Clearly named after the composer, the Ligeti Quartet, a young foursome hailed as the UK’s leading exponents of contemporary music, has been appointed Sheffield University Concerts’ first-ever Associate Artists.
So many coincidences attach themselves to its first violin, Mandhira de Saram, she must surely be related to the distinguished cellist, Sheffield-born to Ceylonese (now Sri Lankan) parents Rohan de Saram, long associated with the Arditti Quartet.
Be that as it may, the Ligeti appears at Firth Hall next Tuesday in the University Concert Season to play a programme of music mainly by American composers, all of them still on this mortal coil.
Some scary stuff is on offer with Black Angels by the avant-garde composer George Crumb, which he subtitled as Thirteen Images from the Dark Land – we are told it was his response to the American war in Vietnam!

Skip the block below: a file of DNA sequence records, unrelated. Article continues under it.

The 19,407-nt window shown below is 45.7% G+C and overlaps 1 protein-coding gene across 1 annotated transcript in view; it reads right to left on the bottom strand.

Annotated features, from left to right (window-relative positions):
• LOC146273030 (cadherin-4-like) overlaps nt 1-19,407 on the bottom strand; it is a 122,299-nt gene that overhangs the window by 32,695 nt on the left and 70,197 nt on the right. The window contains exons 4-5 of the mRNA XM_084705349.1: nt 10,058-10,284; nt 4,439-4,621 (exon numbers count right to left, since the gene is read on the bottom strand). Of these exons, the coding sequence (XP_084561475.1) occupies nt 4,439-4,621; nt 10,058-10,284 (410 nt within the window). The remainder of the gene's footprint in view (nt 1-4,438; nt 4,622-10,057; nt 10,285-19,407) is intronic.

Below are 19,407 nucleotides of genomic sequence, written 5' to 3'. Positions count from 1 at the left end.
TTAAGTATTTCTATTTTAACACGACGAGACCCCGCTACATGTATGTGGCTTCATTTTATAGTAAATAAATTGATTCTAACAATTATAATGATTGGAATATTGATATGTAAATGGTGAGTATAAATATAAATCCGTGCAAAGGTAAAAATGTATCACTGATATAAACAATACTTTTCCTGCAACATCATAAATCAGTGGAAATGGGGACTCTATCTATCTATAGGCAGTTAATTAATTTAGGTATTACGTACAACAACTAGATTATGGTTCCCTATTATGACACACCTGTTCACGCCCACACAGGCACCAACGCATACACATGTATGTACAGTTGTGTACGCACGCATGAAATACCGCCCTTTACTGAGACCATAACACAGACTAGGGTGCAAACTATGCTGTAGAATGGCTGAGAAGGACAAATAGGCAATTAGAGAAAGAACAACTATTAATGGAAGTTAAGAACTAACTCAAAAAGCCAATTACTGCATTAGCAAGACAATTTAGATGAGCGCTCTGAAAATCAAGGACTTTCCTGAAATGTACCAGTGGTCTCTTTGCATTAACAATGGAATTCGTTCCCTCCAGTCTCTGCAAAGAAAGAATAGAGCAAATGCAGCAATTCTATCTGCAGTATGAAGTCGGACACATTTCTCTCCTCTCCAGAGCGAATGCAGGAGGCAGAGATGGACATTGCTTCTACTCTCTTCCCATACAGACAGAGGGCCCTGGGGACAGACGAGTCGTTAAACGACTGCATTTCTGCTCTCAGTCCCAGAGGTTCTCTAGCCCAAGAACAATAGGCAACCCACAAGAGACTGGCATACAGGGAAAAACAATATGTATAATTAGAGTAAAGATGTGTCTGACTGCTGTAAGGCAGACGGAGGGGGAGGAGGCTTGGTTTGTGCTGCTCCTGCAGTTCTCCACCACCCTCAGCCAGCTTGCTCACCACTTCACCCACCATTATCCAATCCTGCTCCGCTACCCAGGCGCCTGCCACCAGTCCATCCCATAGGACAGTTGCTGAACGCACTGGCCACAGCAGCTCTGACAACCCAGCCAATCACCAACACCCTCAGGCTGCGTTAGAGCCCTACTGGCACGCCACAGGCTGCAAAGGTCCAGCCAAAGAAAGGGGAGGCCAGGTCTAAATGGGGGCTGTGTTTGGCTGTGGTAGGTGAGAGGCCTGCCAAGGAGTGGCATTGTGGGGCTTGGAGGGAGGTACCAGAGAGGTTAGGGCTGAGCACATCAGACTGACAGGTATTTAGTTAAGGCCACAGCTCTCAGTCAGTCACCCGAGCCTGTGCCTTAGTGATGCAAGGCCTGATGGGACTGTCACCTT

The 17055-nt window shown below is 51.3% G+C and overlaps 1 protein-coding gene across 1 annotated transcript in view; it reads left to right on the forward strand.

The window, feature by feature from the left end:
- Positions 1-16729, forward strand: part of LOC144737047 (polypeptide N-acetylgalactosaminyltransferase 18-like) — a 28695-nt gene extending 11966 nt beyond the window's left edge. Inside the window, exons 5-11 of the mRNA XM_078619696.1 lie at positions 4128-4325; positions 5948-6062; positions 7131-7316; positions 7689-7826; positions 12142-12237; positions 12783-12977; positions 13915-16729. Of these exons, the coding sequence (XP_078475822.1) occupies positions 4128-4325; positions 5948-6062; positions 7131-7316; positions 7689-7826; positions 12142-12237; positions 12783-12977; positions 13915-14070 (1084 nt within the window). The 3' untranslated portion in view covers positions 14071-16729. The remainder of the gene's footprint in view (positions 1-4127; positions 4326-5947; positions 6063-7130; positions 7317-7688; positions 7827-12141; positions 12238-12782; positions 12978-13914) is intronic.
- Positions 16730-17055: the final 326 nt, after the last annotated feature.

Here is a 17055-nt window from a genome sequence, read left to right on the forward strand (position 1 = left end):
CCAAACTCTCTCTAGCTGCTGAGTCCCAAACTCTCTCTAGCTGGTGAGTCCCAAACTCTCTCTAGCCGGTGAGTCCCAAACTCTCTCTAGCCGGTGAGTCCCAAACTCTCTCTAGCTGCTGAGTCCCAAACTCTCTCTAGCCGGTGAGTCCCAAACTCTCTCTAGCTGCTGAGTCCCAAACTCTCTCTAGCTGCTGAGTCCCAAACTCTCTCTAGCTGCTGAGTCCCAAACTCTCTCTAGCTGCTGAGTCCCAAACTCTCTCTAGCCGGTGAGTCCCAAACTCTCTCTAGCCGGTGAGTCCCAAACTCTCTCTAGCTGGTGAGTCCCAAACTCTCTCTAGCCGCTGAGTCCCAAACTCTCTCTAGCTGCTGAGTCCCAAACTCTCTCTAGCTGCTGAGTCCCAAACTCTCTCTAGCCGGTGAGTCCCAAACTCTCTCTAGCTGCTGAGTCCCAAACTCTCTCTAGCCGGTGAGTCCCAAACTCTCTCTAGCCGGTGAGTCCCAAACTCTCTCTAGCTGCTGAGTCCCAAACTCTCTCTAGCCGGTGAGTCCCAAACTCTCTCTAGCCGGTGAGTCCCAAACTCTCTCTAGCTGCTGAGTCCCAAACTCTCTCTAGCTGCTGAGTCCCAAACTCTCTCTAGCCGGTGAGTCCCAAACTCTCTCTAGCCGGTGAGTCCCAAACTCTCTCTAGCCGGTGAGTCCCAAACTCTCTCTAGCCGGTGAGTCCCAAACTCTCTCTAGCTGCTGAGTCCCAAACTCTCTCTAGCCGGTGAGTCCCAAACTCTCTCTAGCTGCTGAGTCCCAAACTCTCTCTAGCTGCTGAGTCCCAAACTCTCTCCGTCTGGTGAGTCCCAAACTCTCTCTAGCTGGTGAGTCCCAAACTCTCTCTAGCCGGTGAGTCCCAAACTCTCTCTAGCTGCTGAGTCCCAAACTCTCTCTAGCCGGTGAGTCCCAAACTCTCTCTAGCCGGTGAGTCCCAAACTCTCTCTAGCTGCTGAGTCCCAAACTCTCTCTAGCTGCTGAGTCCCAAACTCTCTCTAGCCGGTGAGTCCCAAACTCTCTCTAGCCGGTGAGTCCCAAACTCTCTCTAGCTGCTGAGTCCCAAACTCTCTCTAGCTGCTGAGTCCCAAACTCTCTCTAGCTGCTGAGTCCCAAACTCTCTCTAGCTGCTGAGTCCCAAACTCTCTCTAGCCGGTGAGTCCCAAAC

It makes the concert’s other main work, the three-movement Different Trains for amplified quartet and tape by Steve Reich, penned 19 years later in 1989 sound almost conventional!
The outer movements represent train journeys Reich made between New York and Los Angeles visiting his separated parents before and after World War Two and, in the central one, during the conflict when he also ponders, as a Jew, the sort of train he might have been travelling on had he lived in Europe.
Two other works getting performances are by jazz trumpeter and composer Wadada Leo Smith: String Quartet No 3 ‘Black Church’ and String Quartet No 4 ‘In the Diaspora’, two of 19 pieces he wrote over 34 years reflecting the civil rights movement that went into a highly acclaimed four-CD set, Ten Freedom Summers, in 2012.
Completing the concert is Five Famous Adagios by the much younger, London-born Johanna Bailie, perhaps best described as a composer with leanings towards experimentalism.